Japan has the highest proportion of elderly citizens of any country in the world. The irony is when
the Samurai Blue takes to the pitch against Australia tonight, it's the Socceroos who'll attract
all the attention for their age.
The Australian team which drew 0-0 in its opening fourth round World Cup qualifier against Oman had
a combined average age of almost 32.
They've scrapped, they've scraped and they've even overcome a penalty shoot-out: it seems
like nothing can stop Japan in their quest for a fourth Asian Cup title.
Japan conceded a soft equaliser just seconds away from an extra-time win over arch-rivals South
Korea in their semi-final, only for goalkeeper Eiji Kawashima to stand tall as he saved the Taeguk
Warriors' first two penalties in a one-sided shoot-out victory.
2,022. That was the attendance figure announced when Japan faced off against Saudi Arabia
at Al-Rayyan stadium, and the symbolism drew a smattering of applause from the 800 or so fans
actually in attendance.
Evidently the Asian Cup is not a widespread crowd-puller. With most Saudi fans on the first bus
back to Jeddah as soon as the whistle blew on their second group-stage defeat, it's clear most of
the Saudi players wished they'd taken the same route.
Keisuke Honda criticised his team's defensive football and admitted that he wouldn't even
have watched the match.
Takeshi Okada apologised to the nation
for failing to achieve his goal of steering Japan to the semi-finals.
Takeshi Okada says he'll become a farmer after the World Cup, but just hours before Japan's
second round showdown with Paraguay, the quietly-spoken coach shows no sign of pulling up
Okada is confident that his side can
make history and reach the final eight of a World Cup for the first time, taking one step closer to
fulfilling his pre-tournament prediction that Japan are good enough to reach the semi-finals in
The Netherlands brushed aside Japan when the two sides met in a friendly in Enschede just
over nine months ago, but there's far more at stake when the pair meet at the Moses Mabhida Stadium
in Durban today, with a place in the World Cup knock-out stages on the
Fresh from their opening day victories, both sides will
be eager to book a spot in the Round of 16 with another win here, although neither side looked
particularly convincing in their first-up performances.
Their team's preparation could hardly have been worse, but the wait is finally over for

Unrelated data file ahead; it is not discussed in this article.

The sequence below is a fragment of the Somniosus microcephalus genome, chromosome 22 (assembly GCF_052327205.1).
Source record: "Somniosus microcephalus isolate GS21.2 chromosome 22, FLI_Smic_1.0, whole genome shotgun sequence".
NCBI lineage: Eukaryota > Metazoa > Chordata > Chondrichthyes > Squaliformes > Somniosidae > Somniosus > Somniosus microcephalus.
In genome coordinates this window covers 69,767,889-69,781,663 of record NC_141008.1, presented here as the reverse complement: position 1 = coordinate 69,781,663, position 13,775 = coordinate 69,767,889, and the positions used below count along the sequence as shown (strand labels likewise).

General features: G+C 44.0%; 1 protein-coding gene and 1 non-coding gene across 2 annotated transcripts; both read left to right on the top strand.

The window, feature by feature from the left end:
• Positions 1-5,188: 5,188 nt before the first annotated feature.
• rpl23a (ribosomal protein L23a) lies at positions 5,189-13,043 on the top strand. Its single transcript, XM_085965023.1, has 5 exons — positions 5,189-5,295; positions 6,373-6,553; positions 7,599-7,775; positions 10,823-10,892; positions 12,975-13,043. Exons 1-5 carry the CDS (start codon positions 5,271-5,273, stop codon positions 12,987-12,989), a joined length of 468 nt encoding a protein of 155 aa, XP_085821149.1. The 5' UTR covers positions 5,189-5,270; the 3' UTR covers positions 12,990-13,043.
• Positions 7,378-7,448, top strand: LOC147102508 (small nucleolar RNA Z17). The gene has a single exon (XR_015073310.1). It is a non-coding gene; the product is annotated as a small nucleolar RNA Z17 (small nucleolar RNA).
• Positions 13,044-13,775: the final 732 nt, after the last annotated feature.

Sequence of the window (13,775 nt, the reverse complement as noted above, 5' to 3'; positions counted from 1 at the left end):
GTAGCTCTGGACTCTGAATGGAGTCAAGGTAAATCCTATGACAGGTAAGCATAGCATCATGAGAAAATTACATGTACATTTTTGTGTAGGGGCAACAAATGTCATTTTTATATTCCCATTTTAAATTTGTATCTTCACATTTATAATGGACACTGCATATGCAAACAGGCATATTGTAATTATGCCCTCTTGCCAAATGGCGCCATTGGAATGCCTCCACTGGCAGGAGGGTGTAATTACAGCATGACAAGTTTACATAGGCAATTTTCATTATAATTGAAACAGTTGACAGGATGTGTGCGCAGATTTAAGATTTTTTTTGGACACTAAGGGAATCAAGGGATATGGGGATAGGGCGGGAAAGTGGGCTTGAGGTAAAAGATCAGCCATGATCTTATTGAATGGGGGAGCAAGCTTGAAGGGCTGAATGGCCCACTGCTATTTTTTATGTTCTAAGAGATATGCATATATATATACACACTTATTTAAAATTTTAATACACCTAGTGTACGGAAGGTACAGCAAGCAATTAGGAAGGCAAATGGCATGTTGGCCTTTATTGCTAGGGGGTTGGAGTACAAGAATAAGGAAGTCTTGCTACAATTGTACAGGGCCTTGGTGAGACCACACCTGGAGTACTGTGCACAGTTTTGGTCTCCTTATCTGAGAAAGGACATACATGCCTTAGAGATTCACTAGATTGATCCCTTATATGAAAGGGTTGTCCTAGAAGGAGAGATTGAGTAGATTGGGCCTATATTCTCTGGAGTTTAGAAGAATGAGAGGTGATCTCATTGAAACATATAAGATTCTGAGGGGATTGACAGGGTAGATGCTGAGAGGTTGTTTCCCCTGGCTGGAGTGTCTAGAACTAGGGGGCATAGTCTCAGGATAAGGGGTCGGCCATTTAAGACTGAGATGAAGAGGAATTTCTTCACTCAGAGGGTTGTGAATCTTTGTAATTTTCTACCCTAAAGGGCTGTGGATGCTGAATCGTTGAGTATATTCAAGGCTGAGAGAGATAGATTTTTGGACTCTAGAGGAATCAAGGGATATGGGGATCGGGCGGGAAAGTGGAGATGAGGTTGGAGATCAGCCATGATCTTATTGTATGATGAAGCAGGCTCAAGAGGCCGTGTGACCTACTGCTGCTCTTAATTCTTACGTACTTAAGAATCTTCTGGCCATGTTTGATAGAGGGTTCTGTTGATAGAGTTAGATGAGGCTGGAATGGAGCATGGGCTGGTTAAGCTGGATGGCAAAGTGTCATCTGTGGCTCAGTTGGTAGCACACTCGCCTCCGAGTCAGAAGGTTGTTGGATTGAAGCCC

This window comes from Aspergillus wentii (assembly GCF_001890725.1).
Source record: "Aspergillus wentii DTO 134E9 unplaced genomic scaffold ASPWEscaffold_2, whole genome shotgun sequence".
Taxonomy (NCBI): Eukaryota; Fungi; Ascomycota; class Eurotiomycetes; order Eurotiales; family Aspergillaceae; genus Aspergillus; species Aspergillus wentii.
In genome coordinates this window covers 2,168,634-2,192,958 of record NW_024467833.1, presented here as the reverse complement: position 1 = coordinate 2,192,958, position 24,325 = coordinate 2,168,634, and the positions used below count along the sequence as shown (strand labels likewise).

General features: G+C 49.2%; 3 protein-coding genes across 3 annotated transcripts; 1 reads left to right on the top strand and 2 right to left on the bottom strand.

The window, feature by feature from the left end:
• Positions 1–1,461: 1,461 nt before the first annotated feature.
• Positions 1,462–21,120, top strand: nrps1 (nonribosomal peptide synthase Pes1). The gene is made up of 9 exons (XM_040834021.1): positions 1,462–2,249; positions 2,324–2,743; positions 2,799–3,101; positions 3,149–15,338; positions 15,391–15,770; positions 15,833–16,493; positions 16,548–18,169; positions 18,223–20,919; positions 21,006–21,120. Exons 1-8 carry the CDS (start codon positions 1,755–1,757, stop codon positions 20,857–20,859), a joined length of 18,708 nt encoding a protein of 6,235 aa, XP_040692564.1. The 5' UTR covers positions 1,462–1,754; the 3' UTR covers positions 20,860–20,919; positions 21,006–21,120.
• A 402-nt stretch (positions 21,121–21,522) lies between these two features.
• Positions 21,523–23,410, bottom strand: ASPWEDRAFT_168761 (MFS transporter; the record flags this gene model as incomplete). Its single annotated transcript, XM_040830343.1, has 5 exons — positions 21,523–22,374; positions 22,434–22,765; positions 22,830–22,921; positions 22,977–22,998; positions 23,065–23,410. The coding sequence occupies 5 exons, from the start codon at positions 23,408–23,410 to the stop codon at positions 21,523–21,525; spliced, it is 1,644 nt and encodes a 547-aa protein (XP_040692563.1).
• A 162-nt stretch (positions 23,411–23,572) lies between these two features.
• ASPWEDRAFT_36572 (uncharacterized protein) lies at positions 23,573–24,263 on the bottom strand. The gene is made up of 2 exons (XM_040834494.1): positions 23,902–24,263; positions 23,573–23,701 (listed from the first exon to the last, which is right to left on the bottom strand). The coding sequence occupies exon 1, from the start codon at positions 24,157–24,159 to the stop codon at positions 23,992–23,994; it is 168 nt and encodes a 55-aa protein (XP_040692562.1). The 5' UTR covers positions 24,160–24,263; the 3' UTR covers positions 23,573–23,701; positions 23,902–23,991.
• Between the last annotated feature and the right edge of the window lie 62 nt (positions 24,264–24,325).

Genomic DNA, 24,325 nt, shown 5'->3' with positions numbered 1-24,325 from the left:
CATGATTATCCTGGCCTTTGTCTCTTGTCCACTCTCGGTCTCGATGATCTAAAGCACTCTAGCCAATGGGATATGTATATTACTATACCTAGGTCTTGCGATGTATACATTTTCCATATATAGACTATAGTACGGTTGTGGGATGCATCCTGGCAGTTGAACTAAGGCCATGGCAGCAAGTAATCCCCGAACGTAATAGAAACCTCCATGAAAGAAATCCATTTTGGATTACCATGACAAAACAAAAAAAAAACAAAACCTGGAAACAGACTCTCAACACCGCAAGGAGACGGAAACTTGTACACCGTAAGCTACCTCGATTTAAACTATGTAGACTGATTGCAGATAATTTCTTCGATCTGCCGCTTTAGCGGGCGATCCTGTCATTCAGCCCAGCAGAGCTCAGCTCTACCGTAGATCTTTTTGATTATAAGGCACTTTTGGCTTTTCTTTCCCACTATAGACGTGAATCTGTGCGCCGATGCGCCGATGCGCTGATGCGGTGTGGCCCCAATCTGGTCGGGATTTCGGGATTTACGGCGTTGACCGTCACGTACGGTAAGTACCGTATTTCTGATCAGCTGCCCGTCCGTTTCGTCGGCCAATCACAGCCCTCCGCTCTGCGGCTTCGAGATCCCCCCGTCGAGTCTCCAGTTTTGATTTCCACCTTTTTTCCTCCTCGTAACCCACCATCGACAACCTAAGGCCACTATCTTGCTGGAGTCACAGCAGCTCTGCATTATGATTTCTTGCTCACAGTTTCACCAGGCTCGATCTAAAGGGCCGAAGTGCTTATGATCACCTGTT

Japan fans as the Samurai Blue get set to make their bow at the 2010 FIFA World Cup in South
Coach Takeshi Okada's embattled side turned in a
string of poor performances in pre-World Cup friendlies, but there will be far more at stake when
captain Makoto Hasebe leads his team out against Cameroon at Free State Stadium in Bloemfontain
Takeshi Okada has named his 23-man squad for the 2010 FIFA World Cup in South Africa, with
few surprises thrown in by the coach of the Samurai Blue.
Jubilo Iwata goalkeeper Yoshikatsu Kawaguchi was the biggest surprise,
with the veteran shot-stopper recalled as Japan's third choice goalkeeper despite missing several
months of action through injury.
The 2012 J. League first division kicks off on March 10.
The fixture list has conjured a number of notable clashes, as Gamba Osaka welcome big-spending
neighbours Vissel Kobe to Banpaku, Nagoya Grampus host Tokai rivals Shimizu S-Pulse at Toyota
Stadium and Omiya Ardija entertain local rivals FC Tokyo at Omiya Park.
What does a club do when it has just won the second division at a canter and has been crowned
national Cup champions for the first time in its history? Sign a new coach, if that club is FC
The capital outfit celebrated beating Kyoto Sanga 4-2 in the Emperor's Cup final on New Year's Day
by officially announcing Serb tactician Ranko Popovic as its new coach barely a day later.
And then there were three. Two familiar contenders, one plucky outsider and four league games are
all that stand between Kashiwa Reysol, Gamba Osaka, Nagoya Grampus and the J. League title.
Autumn is especially beautiful across the Kantō Plain, when the deciduous leaves fall and a mellow
sunlight light frames the back streets and alleys of one of the world's most populous regions.
The sight of Gamba Osaka running out at Expo '70 Stadium tonight is unlikely to fill their fans
with hope. It's more likely to fill those in attendance with a sense of trepidation as the team
currently leading the J. League standings does battle with defending Nabisco Cup champions Jubilo
Iwata for a trophy no one genuinely wants to win.
Former Japan international Naoki Matsuda has died. The 34-year-old collapsed during training with
Japan Football League club Matsumoto Yamaga on August 2.
The tenacious defender played more than 360 top-flight games for Yokohama F. Marinos and was one of
the most popular players of the J. League era.
Umbrella sellers are no doubt doing a brisk trade in Yokohama as Kanagawa giants Yokohama F.
Marinos lead the way in the J. League standings.
F. Marinos fans are known for their colourful support and it's a common sight to see the Tricolore
run out against a backdrop of twirling umbrellas at their cavernous Nissan Stadium home.
The nightmare continues for Saitama giants Urawa Reds after they were held to a scoreless draw away
at fellow strugglers Montedio Yamagata overnight.
The Reds have recorded three straight draws since beating bottom club Avispa Fukuoka in June,
leaving coach Zeljko Petrovic's side languishing in fifteenth.
It's tough being Urawa Reds. The "biggest club in Asia" tag is a difficult one to live